Westbrook School - 11/06/2018

School Context

Westbrook School is located in a western suburb of Rotorua. It provides education for students in Years 1 to 6. The school roll of 535 includes 199 Māori, 21 Pacific and 30 students who are from a range of other nationalities.

The school aims to provide the best possible educational outcomes for all students. The school’s motto is ‘Me ako ngātahi tātou - together we learn.’ Its vision is for students to experience success through creative, innovative and collaborative practices. The school prioritises the values of whanaungatanga, respect, responsibility, initiative and excellence.

The school’s charter has a number of strategic goals including:

  • improving student achievement in reading, writing and mathematics

  • developing culturally responsive practices

  • monitoring student attendance and engagement.

Leaders and teachers regularly report to the board, school-wide information about outcomes for students in the following areas:

  • reading, writing and mathematics.

Since the previous review in 2014, there have been some changes to the teaching team and a large number of new trustees appointed to the board.

Evaluation Findings

1 Equity and excellence – achievement of valued outcomes for students

1.1 How well is the school achieving equitable and excellent outcomes for all its students?

Raising overall levels of achievement is an ongoing priority for the school.

The school’s achievement data from 2014-2017 shows the majority of all students are achieving at or above expected levels in reading and mathematics and less than half in writing. Achievement has declined in reading and mathematics over the past four years.

There is significant disparity in achievement for Māori and Pacific students in reading, writing and mathematics. Girls are achieving at significantly higher levels than boys in reading and writing and at similar levels in mathematics. This pattern of disparity for all groups has remained consistent over time.

The school’s entry data shows that an increasing number of students entering school each year are not at expected levels in literacy and mathematics.

1.2 How well is the school accelerating learning for those Māori and other students who need this?

The school is responding well to some Māori and other students whose learning needs acceleration.

The school can show accelerated progress for some of the targeted Māori and at-risk students in reading, writing and mathematics.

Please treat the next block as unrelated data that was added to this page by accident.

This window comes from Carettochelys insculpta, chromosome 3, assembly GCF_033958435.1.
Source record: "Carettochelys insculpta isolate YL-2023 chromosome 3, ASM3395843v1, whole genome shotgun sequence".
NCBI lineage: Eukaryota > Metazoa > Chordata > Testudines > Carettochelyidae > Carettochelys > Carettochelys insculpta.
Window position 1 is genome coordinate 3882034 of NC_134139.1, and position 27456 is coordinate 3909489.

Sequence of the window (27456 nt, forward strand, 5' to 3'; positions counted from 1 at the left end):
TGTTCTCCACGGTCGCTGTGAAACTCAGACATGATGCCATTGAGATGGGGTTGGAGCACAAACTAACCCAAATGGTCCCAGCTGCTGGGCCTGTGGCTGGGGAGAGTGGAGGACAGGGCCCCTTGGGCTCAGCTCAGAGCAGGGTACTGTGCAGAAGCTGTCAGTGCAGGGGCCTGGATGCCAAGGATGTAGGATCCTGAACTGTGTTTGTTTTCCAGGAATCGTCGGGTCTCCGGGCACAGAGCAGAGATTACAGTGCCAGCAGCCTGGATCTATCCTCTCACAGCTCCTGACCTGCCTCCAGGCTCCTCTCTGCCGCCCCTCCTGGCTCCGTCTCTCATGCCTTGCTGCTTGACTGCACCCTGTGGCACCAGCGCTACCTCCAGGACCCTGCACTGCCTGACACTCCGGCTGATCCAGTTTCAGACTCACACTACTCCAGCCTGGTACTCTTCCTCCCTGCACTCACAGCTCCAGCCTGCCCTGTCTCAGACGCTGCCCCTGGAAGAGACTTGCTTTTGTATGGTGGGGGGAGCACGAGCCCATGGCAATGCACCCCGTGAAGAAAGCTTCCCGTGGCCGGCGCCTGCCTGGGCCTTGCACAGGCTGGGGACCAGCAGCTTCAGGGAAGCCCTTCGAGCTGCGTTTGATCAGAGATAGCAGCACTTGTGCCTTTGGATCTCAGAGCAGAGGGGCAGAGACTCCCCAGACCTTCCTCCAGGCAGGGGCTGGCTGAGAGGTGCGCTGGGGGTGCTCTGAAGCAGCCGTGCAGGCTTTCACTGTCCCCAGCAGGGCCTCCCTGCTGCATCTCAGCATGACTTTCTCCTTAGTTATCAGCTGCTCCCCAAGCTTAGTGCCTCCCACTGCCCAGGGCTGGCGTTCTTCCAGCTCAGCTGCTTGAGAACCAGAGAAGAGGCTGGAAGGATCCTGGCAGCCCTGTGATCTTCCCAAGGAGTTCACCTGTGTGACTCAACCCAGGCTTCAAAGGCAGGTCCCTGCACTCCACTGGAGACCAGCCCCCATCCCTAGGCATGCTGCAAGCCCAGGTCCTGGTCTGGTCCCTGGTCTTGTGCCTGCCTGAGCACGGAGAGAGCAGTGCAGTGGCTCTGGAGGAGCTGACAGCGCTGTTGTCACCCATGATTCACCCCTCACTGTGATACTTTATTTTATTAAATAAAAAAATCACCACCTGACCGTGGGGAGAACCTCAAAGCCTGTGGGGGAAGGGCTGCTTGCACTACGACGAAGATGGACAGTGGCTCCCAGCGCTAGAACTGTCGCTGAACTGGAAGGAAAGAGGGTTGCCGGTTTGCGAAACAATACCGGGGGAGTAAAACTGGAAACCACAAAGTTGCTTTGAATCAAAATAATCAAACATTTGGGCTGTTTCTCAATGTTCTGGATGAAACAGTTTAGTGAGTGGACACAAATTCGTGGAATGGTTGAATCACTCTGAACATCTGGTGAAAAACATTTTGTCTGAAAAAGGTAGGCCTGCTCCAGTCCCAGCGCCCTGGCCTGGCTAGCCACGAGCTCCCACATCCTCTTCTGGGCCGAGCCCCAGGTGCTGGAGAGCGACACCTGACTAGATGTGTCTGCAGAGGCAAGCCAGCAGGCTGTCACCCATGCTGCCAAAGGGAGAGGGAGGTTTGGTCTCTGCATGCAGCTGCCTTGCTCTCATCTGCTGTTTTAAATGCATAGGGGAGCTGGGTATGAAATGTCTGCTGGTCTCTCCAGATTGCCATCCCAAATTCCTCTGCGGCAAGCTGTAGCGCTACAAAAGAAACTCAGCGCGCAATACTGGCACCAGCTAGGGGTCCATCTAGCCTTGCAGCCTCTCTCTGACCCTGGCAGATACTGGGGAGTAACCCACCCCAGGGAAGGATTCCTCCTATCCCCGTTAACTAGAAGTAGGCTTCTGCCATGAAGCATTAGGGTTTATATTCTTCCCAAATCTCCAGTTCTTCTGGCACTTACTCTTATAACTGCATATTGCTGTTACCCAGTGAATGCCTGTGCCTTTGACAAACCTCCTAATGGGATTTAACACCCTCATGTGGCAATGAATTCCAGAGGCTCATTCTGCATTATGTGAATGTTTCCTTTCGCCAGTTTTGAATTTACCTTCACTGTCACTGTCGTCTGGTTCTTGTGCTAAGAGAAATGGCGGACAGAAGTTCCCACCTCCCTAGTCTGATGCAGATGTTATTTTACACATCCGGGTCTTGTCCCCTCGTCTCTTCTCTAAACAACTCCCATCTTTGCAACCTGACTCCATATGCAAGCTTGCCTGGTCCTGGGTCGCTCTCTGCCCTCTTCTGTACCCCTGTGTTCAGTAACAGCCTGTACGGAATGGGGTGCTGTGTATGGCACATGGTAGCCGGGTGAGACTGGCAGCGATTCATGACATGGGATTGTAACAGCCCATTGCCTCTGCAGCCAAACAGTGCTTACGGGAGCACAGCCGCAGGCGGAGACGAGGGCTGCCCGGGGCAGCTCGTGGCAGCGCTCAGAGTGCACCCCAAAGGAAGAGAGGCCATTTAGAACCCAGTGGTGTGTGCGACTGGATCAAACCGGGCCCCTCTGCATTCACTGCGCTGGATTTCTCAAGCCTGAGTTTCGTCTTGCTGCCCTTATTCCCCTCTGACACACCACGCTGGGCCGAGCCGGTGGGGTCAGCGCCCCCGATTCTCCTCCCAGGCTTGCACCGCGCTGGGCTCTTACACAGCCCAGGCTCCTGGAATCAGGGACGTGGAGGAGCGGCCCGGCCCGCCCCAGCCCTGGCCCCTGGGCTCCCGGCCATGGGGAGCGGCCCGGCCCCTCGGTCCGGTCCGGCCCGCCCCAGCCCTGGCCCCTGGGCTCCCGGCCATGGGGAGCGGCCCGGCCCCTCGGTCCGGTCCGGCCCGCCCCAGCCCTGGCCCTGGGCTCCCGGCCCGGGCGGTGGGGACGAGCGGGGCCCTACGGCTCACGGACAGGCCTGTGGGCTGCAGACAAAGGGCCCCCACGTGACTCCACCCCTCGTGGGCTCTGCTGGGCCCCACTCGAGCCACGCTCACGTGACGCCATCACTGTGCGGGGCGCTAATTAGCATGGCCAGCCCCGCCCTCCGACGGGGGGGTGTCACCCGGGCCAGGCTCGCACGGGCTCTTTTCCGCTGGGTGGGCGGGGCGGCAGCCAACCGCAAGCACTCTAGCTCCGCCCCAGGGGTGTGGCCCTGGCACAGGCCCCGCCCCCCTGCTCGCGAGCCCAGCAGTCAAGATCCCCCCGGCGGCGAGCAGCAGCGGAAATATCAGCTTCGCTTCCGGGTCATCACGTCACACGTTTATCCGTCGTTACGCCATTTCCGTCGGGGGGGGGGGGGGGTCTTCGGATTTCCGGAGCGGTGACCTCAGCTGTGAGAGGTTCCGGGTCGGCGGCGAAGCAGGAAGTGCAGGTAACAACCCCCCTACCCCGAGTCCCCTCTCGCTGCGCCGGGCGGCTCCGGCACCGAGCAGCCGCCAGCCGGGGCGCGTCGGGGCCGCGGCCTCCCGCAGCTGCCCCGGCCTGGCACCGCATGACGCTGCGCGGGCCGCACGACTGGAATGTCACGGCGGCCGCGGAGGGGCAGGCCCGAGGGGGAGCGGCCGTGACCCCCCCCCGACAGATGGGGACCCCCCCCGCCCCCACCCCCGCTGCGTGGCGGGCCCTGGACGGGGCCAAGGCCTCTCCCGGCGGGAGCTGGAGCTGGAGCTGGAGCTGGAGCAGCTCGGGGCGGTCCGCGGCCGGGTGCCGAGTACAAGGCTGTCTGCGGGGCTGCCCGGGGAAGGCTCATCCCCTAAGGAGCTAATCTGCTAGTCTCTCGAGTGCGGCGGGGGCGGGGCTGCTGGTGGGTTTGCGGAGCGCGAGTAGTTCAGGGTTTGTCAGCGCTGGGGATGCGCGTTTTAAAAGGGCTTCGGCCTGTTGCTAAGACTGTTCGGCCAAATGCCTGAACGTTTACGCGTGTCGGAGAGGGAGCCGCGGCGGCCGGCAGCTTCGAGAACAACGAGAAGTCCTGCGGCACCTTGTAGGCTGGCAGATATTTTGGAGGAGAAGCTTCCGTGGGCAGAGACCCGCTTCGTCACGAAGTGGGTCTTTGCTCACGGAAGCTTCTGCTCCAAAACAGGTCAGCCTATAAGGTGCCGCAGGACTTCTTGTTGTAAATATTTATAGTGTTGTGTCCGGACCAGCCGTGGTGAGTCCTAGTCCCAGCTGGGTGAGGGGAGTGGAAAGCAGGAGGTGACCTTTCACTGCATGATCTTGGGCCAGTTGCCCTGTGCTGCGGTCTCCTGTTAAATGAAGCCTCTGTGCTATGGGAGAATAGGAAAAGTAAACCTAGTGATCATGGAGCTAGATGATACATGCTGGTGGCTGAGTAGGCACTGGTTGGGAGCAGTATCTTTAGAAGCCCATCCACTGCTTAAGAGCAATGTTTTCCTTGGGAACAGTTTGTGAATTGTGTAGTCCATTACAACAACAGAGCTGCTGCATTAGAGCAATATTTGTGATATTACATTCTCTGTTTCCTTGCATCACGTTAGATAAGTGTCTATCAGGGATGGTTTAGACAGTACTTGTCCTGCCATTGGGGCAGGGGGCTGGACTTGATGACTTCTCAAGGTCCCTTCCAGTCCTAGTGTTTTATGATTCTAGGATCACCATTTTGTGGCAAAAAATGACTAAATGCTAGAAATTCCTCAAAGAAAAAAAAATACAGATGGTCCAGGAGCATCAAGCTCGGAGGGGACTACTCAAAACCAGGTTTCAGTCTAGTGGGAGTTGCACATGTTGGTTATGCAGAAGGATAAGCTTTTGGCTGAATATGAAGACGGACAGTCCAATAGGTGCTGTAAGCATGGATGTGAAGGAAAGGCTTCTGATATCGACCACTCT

As a result of targeted intervention, school data shows a large majority of Māori students and boys in Years 5 and 6 made accelerated progress in mathematics in 2017. School data also shows high levels of accelerated achievement in oral language for Year 1 Māori and at-risk students in 2016 and 2017.

By the time students reach Year 6 most are achieving at expected levels in reading.

School data shows that students with special needs make appropriate progress in relation to their individual learning goals.

2 School conditions for equity and excellence – processes and practices

2.1 What school processes and practices are effective in enabling achievement of equity and excellence, and acceleration of learning?

Leadership is highly collaborative and enables effective partnerships for learning. Leaders are deliberately building teacher and middle leadership capability through a variety of strategies, professional learning and guidance. Leaders provide strong pastoral care for students and staff and personalised support for parents, families and whānau. They work with local iwi and hapū to enhance school and community partnerships and promote students’ language, culture and identity. Well-developed partnerships for learning are contributing to improved outcomes for the majority of students, particularly in reading and mathematics.

The school has a strongly inclusive culture for learning. The school’s vision and values of ‘The Westbrook Way’ are well embedded and are positively supporting learning and behaviour across the school. The school’s curriculum enriches cultural learning experiences for all students and supports their sense of belonging and engagement. Students with additional learning needs are well included through a personalised approach to planning. There are respectful relationships with parents and effective liaison with external agencies and community groups to meet the ongoing needs of the students and their families. Trustees generously fund additional learning support programmes to enable equitable opportunities and outcomes for students.